Sulaiman Othman is a journalist, digital curator, researcher. He manages Hikateya (meaning,
‘our story’ in Arabic), the community art project running since 2014, multimedia,
collaborative creative project that has helped young refugee people express themselves
through writing, storytelling, and photographs. His most significant recent achievement- during the Covid-19 pandemic- was that he launched his digital magazine, Caravel, to celebrate art, culture and heritage from MENA.
Along with his master’s degree in Digital Media Management at Birkbeck University, he has
worked as a news and current affairs journalist for the BBC and Alaraby TV. The above ongoing experience provides a solid basis for his expanding work as a producer and a digital curator, contributing to social media channels in a professional setting and reporting in diverse contexts. Coming from a middle eastern culture and language background, He has the knowledge and experience of working in the Middle East and on subjects and projects concerning the Middle East. In 2019 he received the Mayor of London’s Culture Seeds Award for the Zoomed photography project. In 2021 he received an award from UnLtd for the Digital for Refugees venture.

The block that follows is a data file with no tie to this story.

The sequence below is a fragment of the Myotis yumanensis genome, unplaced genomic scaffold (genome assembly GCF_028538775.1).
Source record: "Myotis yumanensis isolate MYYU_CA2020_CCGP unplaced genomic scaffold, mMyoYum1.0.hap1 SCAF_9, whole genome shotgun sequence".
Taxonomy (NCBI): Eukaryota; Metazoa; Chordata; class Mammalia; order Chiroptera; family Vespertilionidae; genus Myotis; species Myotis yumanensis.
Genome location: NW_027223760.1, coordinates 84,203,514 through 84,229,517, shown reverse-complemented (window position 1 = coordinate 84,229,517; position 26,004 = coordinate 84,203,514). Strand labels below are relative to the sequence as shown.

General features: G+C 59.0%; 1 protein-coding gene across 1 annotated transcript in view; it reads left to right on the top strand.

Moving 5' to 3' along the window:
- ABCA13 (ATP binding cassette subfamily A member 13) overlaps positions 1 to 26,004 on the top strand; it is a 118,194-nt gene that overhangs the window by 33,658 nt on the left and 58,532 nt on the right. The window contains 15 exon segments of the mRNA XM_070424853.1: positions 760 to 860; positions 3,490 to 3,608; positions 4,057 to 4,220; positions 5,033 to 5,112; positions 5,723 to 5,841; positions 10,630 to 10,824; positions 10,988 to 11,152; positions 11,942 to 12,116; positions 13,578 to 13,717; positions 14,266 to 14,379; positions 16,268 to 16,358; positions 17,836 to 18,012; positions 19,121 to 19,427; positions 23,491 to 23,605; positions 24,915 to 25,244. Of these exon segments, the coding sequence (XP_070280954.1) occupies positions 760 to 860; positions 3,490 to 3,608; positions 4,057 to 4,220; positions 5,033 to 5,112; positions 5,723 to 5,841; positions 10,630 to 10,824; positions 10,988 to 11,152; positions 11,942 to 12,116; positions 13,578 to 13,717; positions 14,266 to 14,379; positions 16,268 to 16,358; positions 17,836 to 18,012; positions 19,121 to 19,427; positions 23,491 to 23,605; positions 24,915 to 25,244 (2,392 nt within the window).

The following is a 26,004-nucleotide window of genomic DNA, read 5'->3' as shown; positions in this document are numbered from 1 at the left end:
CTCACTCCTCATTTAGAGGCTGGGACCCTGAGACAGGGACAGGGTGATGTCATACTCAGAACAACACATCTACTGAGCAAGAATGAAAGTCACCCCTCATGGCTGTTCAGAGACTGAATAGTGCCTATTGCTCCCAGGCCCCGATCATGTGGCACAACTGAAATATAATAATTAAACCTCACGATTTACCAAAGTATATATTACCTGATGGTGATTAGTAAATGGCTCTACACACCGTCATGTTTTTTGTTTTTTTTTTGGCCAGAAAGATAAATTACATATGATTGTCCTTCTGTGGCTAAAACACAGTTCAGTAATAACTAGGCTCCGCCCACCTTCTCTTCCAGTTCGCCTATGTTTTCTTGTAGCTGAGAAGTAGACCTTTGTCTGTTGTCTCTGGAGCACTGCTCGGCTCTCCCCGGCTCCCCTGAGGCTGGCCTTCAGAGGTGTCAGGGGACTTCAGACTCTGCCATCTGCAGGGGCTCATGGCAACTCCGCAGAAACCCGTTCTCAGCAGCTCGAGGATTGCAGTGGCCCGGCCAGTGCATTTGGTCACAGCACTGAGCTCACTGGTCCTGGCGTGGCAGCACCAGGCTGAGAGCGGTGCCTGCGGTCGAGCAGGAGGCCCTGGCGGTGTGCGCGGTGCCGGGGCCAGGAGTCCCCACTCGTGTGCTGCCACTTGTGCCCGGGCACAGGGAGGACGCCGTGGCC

We talk to Sulaiman about digital publishing and how storytelling can create social change.
Caravel is a multimedia platform to explore art, culture and heritage of the Middle East and North Africa. How did you come up with the concept from ideation to creation?
I love magazines, colours, images, and design, so publishing a magazine was challenging for me as a journalist who worked with traditional media and was born in an age of print where there was no Internet. I was always keen to create my print magazine and lead a team with ambitious and young talent. In the last decades, the publishing industry has changed a lot, newspapers and magazines were closed down or went online while thousands of websites were created, and social media platforms were set up during the last decade. This transformation has shifted my vision of media. As a result, I enrolled in the Digital Media Management master at Birkbeck University which provided an academic education, research, and management skills and motivated me to be more engaged in digital media as the future of journalism.